Three years ago, with our four young children to care for, money was tight for my husband and me. Although I had worked in the past as a substitute schoolteacher and a ride operator at Disneyland, and for an employee background check company, and my husband was employed at a local car dealership, we felt that additional income would be very helpful for our family. But we also found that good part-time jobs were hard to come by, and good childcare was difficult to afford. Surrogacy seemed a good way for me to be able to supplement our family income while also allowing me to take care of our kids. With compensation of about $50,000 being offered by surrogacy agencies at that time— more than most of us could hope to make in a year working outside the home full-time—surrogacy seemed like a very attractive option. Besides, all of my pregnancies with my own kids had been easy, with no complications, and so I felt being pregnant was something I was good at. And I liked that I would be helping others to have a family, while at the same time helping my own family.
I was especially drawn to a surrogacy agency called Center for Surrogate Parenting, headquartered in California, which boasted having more than four decades’ experience, and claimed to take special pride in its care and treatment of all parties to surrogate transactions, including surrogates themselves.
My first experience as a surrogate went quite well. The commissioning parents were a gay couple living in Texas, and both they and I were thrilled when I was able to deliver to them a healthy almost-ten-pound baby boy. The pregnancy itself went reasonably well, although it was nothing like my prior pregnancies with my own kids. I hadn’t suffered from morning sickness before, but in this pregnancy my morning sickness was so severe that I had to be hydrated intravenously at the hospital several times. I also had to deliver by caesarean-section—something I’d never had to do before—which extended the time I needed for recovery after the pregnancy.
Although two embryos had been transferred to me in that first surrogacy experience, only one survived. The same gay couple still wanted a second child, however, and so, one year after giving birth to their son, I agreed to serve as a surrogate for them a second time. This time, however, after going through all of the IVF procedures and taking all of the hormones needed for successful transfer of the embryo, and then becoming pregnant, I miscarried after six weeks. This was a huge disappointment to both the commissioning parents and me. But while the dads were eager to try again right away—they wanted that second child as soon as possible--I felt that both my body and my psyche needed time to recover. The D & C I had to undergo as a result of the miscarriage was especially rough for me. Truthfully, I really didn’t even want to go through another surrogacy pregnancy again. But I also felt that I had no choice. If I didn’t agree to follow through a second time and try to provide them with a second baby—and quickly!--then my husband and I would be expected to pay them back for all of the expenses they had incurred in getting me pregnant up until the miscarriage---$5,000 or $6,000 at least. My husband and I couldn’t begin to come up with that kind of money, and so within three months of miscarrying, I was pregnant for the dads again.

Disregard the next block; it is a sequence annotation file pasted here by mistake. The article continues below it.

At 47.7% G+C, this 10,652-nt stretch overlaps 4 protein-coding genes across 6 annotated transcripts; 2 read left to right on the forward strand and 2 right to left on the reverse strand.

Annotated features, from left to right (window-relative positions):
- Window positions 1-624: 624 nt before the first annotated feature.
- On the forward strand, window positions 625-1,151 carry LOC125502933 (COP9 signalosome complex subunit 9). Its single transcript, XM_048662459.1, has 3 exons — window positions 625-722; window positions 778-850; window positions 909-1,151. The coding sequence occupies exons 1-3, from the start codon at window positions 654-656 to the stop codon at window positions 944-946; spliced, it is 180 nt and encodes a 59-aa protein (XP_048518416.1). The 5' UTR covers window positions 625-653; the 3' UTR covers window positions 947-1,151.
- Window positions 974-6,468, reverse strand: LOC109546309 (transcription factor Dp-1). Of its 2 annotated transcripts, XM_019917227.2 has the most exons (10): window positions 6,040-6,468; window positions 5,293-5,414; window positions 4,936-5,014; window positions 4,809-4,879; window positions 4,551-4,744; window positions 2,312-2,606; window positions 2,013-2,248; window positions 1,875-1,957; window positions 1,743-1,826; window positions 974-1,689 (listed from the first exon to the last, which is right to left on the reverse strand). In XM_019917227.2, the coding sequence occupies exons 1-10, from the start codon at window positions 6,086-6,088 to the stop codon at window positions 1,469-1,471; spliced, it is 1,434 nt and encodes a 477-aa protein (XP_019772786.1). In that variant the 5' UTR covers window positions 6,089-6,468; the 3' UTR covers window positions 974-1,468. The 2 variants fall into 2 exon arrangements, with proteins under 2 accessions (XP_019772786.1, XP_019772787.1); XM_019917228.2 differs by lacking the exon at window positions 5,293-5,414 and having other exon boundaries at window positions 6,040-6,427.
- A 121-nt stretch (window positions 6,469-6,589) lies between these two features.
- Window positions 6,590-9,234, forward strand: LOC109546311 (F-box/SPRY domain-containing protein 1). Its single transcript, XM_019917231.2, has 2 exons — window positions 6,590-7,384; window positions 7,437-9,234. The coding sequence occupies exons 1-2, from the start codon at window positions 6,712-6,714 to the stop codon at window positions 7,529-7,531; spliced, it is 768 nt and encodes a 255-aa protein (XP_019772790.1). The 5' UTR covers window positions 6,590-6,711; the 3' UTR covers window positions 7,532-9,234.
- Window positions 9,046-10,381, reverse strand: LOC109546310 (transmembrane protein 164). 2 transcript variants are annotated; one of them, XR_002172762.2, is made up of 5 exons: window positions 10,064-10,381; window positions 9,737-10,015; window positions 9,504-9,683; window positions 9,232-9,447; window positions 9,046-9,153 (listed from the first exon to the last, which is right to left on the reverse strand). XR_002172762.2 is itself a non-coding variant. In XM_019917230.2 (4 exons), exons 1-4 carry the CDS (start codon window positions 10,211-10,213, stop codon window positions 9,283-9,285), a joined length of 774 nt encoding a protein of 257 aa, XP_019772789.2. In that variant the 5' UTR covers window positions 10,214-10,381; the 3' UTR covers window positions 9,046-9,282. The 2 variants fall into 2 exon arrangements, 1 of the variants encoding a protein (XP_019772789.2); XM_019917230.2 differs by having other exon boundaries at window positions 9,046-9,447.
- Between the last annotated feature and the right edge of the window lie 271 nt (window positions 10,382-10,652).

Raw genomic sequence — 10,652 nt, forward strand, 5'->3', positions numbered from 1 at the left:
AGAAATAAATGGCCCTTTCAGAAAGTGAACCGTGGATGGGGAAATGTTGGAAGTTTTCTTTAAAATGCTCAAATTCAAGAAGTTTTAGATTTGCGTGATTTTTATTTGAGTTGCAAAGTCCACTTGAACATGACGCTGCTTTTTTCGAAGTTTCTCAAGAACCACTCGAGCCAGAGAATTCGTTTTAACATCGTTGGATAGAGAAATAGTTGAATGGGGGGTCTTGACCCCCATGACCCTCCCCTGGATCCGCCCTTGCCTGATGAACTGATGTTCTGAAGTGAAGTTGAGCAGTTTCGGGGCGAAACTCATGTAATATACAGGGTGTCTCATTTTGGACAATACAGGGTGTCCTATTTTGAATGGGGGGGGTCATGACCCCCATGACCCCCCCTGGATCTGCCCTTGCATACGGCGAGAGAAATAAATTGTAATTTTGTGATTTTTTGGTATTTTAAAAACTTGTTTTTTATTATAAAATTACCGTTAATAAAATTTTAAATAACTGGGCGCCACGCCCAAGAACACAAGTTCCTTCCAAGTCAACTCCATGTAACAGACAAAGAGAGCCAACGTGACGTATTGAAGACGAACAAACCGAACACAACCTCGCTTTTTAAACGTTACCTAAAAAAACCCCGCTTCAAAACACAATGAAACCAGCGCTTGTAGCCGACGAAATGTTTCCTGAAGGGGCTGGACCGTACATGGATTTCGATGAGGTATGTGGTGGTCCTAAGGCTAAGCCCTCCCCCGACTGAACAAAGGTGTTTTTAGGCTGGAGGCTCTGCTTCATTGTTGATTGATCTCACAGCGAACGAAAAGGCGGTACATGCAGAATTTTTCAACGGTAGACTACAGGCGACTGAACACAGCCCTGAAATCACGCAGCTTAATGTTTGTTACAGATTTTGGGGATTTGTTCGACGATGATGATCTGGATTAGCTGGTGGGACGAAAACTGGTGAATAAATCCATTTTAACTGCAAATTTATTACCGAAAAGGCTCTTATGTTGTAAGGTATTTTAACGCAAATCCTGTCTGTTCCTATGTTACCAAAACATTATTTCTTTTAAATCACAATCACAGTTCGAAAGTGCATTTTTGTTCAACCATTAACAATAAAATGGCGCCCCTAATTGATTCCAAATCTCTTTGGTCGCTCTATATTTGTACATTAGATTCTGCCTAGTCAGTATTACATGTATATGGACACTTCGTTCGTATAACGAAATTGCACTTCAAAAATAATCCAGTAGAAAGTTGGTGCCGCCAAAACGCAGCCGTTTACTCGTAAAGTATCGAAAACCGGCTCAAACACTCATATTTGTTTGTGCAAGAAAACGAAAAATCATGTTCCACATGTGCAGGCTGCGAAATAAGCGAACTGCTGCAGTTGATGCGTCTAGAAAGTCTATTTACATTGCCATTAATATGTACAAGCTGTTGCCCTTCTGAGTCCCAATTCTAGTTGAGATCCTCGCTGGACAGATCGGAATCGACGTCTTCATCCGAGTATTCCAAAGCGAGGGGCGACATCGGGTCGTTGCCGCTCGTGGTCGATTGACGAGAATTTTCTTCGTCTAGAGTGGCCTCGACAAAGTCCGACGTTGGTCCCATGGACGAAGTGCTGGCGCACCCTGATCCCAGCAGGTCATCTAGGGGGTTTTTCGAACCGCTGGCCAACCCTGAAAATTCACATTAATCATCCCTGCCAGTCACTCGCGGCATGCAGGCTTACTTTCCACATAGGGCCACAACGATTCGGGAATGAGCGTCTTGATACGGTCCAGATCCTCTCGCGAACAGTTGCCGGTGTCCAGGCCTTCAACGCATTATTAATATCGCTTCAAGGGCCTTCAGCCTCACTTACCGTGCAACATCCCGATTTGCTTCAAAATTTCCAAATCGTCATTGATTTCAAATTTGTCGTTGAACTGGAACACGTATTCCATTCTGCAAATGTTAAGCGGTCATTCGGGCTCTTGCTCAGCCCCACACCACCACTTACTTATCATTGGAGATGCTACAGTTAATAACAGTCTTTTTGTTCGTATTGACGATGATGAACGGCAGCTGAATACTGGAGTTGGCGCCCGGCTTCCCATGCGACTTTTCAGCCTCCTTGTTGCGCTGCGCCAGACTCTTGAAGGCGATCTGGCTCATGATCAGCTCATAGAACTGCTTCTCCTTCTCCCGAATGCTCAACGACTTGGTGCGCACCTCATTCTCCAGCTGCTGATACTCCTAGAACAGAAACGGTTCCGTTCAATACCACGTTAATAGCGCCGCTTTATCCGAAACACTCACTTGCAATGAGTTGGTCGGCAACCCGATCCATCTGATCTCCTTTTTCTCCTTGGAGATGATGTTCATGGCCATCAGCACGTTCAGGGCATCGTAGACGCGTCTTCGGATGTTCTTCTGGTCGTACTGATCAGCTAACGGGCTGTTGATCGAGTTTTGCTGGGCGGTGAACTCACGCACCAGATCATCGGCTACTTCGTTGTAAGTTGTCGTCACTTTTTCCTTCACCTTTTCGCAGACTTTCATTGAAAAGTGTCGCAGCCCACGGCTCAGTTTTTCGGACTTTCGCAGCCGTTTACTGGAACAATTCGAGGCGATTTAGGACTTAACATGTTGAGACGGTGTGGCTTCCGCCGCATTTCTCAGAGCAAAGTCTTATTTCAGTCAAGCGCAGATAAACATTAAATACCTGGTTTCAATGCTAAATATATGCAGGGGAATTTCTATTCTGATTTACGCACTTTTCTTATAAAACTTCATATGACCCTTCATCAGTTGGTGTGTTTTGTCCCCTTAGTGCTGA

And I delivered to them a second healthy 10+ pound son, following a pregnancy that was quite like the one before—including severe morning sickness requiring hospital care, and another c-section delivery. (In hindsight, had I known what c-sections are like and that they would be real possibilities in my surrogacy pregnancies, I would never have signed on to be a surrogate.)
What happened to me after this second delivery, however, was altogether different than any before. Just shy of two months after giving birth, I developed an umbilical hernia directly related to the pregnancy, which required expensive medical treatment, including surgery. Although the surrogacy agreement required that the dads provide me with health insurance for up to two months following delivery, there were complications—and a lot of paper work and red tape-- involved in securing the needed insurance coverage. Neither the agency nor the dads were very helpful with this, and neither of them offered any sympathy either.